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A thread regarding an ailing Auriga BF started me thinking about successes and failures I have had with Butterflyfish. I mentioned to the OP that, much as it pains me, I have never succeeded with THE ONE CHAETODON that is a favorite. I have done well with some species that aren't usually regarded as "good" BFs, I have done poorly with a couple that are supposedly "easy", utterly lucked out with some and completely whiffed on others.

Here are my stats on some of them:

C. Lunula: 2 out of 5. 40% success. Crappy, for what is generally regarded as one of the most rugged members of the genus. But I have had 100% success with specimens 4 inches and up and 100% failure with those 2.5" and smaller. Maybe bigger is better if you're a Raccoon.

C. Xanthurus: 5 for 6. 83% success. So cooperative, I am surprised it gets only a middling rating as a hardy BF by most authorities. They eat what you put in front of them, spectrum pellets, Algae sheets, Frozen foods, whatever. They get along with each other and everybody else. What's not to like?

C. Vagabundus: 3 for 3. 100% success. Bob Fenner refers to these as "C Decussatus' congener loser" but I do not understand his assessment, valid as I am sure it is based on his observations. All of mine ate immediately and without hesitation. Winning!

C. Collare: 1 for 5. Ouch. 20%. Experts advise acquisition of medium size fish. The one I own now came to me at the riduculous small size of a nickel. I wrote LIveAquaria a letter of complaint that a BF this size should not be collected. I got all high and righteous and indignant! Naturally, this one has tripled in size in the last eleven months and spent last week hassling my Powder Blue Tang. Collares I bought at medium size ate well for a couple months, then checked out. I wish I had more Paki's, but I hate "killing" them.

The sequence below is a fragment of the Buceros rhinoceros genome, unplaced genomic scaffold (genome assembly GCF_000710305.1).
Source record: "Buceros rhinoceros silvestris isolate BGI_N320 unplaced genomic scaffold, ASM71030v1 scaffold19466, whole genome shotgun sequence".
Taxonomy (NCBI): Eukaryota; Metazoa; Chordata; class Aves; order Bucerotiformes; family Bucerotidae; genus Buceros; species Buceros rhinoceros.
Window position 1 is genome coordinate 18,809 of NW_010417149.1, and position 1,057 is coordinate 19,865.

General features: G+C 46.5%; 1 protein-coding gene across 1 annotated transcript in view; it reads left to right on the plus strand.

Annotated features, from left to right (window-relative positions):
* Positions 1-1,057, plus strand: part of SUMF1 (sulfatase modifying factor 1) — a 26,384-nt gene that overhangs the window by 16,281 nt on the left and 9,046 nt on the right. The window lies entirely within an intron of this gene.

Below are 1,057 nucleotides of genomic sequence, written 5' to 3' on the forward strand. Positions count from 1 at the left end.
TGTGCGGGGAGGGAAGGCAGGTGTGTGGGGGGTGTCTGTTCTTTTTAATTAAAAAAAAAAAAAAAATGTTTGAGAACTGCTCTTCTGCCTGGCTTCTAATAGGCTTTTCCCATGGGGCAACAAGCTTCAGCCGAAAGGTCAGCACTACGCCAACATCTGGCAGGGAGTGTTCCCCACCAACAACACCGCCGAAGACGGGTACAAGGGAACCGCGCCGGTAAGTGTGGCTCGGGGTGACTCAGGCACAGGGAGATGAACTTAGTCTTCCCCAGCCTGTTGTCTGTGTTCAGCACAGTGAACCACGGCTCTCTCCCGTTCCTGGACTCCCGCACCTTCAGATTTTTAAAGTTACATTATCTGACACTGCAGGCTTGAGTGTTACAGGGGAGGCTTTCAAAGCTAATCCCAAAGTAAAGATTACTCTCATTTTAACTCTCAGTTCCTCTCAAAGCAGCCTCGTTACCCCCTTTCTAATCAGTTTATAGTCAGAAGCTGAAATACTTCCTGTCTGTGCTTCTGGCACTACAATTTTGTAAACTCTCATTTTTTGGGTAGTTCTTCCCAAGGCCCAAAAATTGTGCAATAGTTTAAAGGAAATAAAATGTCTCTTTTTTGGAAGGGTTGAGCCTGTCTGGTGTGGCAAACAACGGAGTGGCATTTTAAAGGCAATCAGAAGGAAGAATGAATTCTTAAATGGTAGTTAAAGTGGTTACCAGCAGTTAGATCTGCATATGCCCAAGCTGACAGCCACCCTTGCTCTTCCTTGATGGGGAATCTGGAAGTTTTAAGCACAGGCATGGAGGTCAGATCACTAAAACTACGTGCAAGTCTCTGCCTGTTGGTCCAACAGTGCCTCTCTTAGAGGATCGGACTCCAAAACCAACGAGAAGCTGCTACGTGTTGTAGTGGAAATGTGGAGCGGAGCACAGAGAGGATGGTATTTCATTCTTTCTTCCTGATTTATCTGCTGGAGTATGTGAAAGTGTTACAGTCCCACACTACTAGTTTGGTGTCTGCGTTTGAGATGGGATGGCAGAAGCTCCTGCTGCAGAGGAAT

C Ephippium. 0 for 3. Goose-egg. 0%. Nada. Zippo. Bupkis. Utter and complete frikkin failure. My favorite Chaetodon is my Waterloo. I coaxed them with fresh seafood and bought them live anemones and corals to munch. I bought ultra-developed live rock rife with life and aiptasia, which they ate with gusto. Then they pushed away the plate and said, "No More!" I cannot abide in a glass box. And they died.

To me, there is hardly a more heartbreaking sight than a butterfly losing ground, and as a consequence, I am extremely torn with regard to these fish. I love having them when they do well but I grieve when none of my efforts makes any difference. . .

What are your experiences with BFs? More importantly, what are your tips for acclimation and ongoing care? Would you nominate any species to the list of "Good Butterflies" that aren't currently on that list?
Talk to me.
 

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Oh boy. This is a toughy for me here.
I've had 1 Copper Band survive out of 5. I had him for 2 years, he ate everything thrown in the tank. The 4 after him never made it past 72 hours. I drip acclimated everyone of them for 3-4 hours, at a rate of 3-4 drips per second. Got me what the issues are with them, but man they are hard to acclimate to a tank. The surviving Copper Band at Aiptasia and I mean everyone one of em, I would flip the rocks over for him to pick at, Mysis Shrimp and Squid Chunks. And he got really, really BIG. Loved that fish.
 

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Your candid response has made me so happy! It's horrible to think I am alone wreaking havoc in the lives of these beautiful fish.

I had a Copperband that did great for a couple months. I interpret his demise as a failure on my part to get him enough food. I think the competition in the tank was too much for a fish that largely picks methodically all day long in the wild. The three or four feedings per day were probably frustrating for CB who likely got a mere morsel each time. My fault. Inexperienced fish keeper. Had this fish been a lone specimen in a medium size reef tank, he'd probably still be alive.
 

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Discussion Starter #5
I just acquired a longnose about a month ago. What a stunning fish. Eats like a champ. They look really delicate, but they are supposed to be pretty tough. I hope mine does as well as yours.
 
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